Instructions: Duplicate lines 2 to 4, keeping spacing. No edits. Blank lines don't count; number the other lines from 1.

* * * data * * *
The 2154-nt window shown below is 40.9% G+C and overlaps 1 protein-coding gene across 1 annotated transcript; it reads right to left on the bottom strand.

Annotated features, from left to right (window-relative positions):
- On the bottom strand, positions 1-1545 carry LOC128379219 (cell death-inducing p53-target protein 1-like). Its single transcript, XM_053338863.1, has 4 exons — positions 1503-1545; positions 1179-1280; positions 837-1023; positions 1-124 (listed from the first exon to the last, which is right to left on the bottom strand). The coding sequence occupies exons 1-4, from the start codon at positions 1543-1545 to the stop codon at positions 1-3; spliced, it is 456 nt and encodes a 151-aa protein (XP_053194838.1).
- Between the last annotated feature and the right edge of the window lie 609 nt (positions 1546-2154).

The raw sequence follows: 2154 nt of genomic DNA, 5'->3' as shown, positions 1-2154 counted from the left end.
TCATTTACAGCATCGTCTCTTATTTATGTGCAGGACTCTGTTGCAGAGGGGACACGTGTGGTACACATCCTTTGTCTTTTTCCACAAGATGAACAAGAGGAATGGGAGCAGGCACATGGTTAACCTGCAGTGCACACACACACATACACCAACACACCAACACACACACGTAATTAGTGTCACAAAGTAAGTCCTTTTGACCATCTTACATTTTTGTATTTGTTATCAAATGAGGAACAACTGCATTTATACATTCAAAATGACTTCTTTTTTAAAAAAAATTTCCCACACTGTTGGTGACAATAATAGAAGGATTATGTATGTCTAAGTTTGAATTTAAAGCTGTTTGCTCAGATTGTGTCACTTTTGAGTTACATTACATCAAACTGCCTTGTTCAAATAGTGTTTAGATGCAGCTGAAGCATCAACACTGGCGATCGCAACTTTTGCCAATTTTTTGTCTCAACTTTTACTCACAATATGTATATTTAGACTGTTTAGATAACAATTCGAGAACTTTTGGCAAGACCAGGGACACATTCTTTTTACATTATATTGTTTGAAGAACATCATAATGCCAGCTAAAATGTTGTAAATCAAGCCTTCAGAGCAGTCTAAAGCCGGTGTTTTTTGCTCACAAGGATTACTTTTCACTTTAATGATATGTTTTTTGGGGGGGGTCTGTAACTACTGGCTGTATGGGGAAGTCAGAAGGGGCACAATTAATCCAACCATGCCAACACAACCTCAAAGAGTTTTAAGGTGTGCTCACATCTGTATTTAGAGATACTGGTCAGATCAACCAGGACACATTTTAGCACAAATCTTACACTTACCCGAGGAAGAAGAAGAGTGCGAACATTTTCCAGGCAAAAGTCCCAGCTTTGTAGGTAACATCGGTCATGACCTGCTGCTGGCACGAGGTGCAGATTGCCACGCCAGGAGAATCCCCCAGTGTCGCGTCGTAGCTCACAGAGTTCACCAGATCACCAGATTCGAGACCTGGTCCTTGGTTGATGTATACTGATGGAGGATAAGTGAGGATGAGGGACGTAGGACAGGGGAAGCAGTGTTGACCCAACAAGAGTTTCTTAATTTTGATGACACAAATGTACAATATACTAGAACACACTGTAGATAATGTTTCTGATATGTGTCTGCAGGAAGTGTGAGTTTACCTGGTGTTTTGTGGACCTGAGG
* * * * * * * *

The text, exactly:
Annotated features, from left to right (window-relative positions):
- On the bottom strand, positions 1-1545 carry LOC128379219 (cell death-inducing p53-target protein 1-like). Its single transcript, XM_053338863.1, has 4 exons — positions 1503-1545; positions 1179-1280; positions 837-1023; positions 1-124 (listed from the first exon to the last, which is right to left on the bottom strand). The coding sequence occupies exons 1-4, from the start codon at positions 1543-1545 to the stop codon at positions 1-3; spliced, it is 456 nt and encodes a 151-aa protein (XP_053194838.1).
- Between the last annotated feature and the right edge of the window lie 609 nt (positions 1546-2154).